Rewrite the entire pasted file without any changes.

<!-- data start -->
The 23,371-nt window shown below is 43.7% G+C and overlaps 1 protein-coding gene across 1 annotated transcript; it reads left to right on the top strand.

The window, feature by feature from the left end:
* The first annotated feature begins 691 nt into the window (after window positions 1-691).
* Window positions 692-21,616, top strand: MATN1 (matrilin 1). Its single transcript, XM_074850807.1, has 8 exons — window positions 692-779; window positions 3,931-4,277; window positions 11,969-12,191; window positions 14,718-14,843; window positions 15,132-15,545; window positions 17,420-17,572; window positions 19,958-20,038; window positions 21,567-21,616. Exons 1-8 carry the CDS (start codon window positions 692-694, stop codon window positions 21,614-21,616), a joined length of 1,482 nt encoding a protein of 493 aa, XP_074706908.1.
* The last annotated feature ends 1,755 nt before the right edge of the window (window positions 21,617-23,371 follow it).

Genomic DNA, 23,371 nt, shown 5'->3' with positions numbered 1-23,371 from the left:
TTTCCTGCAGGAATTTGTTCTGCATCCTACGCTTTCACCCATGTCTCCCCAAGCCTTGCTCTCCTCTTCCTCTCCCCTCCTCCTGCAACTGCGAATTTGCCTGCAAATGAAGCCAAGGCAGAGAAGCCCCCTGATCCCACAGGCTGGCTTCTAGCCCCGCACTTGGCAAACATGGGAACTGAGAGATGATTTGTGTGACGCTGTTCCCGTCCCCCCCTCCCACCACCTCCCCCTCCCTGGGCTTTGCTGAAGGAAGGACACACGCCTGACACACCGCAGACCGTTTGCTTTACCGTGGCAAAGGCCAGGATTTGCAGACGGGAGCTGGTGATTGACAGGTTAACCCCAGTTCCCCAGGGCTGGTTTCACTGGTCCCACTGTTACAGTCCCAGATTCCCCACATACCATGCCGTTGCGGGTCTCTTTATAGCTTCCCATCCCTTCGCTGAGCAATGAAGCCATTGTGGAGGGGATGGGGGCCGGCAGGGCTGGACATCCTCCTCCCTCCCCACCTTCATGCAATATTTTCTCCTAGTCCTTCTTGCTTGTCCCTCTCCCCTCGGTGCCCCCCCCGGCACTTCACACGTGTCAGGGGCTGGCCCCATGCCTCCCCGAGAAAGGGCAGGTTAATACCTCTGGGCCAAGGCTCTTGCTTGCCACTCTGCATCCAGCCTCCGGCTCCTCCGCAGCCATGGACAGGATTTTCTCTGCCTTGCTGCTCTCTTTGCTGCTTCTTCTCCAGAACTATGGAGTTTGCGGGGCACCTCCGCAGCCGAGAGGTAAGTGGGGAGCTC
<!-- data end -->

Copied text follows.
The 23,371-nt window shown below is 43.7% G+C and overlaps 1 protein-coding gene across 1 annotated transcript; it reads left to right on the top strand.

The window, feature by feature from the left end:
* The first annotated feature begins 691 nt into the window (after window positions 1-691).
* Window positions 692-21,616, top strand: MATN1 (matrilin 1). Its single transcript, XM_074850807.1, has 8 exons — window positions 692-779; window positions 3,931-4,277; window positions 11,969-12,191; window positions 14,718-14,843; window positions 15,132-15,545; window positions 17,420-17,572; window positions 19,958-20,038; window positions 21,567-21,616. Exons 1-8 carry the CDS (start codon window positions 692-694, stop codon window positions 21,614-21,616), a joined length of 1,482 nt encoding a protein of 493 aa, XP_074706908.1.
* The last annotated feature ends 1,755 nt before the right edge of the window (window positions 21,617-23,371 follow it).

Genomic DNA, 23,371 nt, shown 5'->3' with positions numbered 1-23,371 from the left:
TTTCCTGCAGGAATTTGTTCTGCATCCTACGCTTTCACCCATGTCTCCCCAAGCCTTGCTCTCCTCTTCCTCTCCCCTCCTCCTGCAACTGCGAATTTGCCTGCAAATGAAGCCAAGGCAGAGAAGCCCCCTGATCCCACAGGCTGGCTTCTAGCCCCGCACTTGGCAAACATGGGAACTGAGAGATGATTTGTGTGACGCTGTTCCCGTCCCCCCCTCCCACCACCTCCCCCTCCCTGGGCTTTGCTGAAGGAAGGACACACGCCTGACACACCGCAGACCGTTTGCTTTACCGTGGCAAAGGCCAGGATTTGCAGACGGGAGCTGGTGATTGACAGGTTAACCCCAGTTCCCCAGGGCTGGTTTCACTGGTCCCACTGTTACAGTCCCAGATTCCCCACATACCATGCCGTTGCGGGTCTCTTTATAGCTTCCCATCCCTTCGCTGAGCAATGAAGCCATTGTGGAGGGGATGGGGGCCGGCAGGGCTGGACATCCTCCTCCCTCCCCACCTTCATGCAATATTTTCTCCTAGTCCTTCTTGCTTGTCCCTCTCCCCTCGGTGCCCCCCCCGGCACTTCACACGTGTCAGGGGCTGGCCCCATGCCTCCCCGAGAAAGGGCAGGTTAATACCTCTGGGCCAAGGCTCTTGCTTGCCACTCTGCATCCAGCCTCCGGCTCCTCCGCAGCCATGGACAGGATTTTCTCTGCCTTGCTGCTCTCTTTGCTGCTTCTTCTCCAGAACTATGGAGTTTGCGGGGCACCTCCGCAGCCGAGAGGTAAGTGGGGAGCTC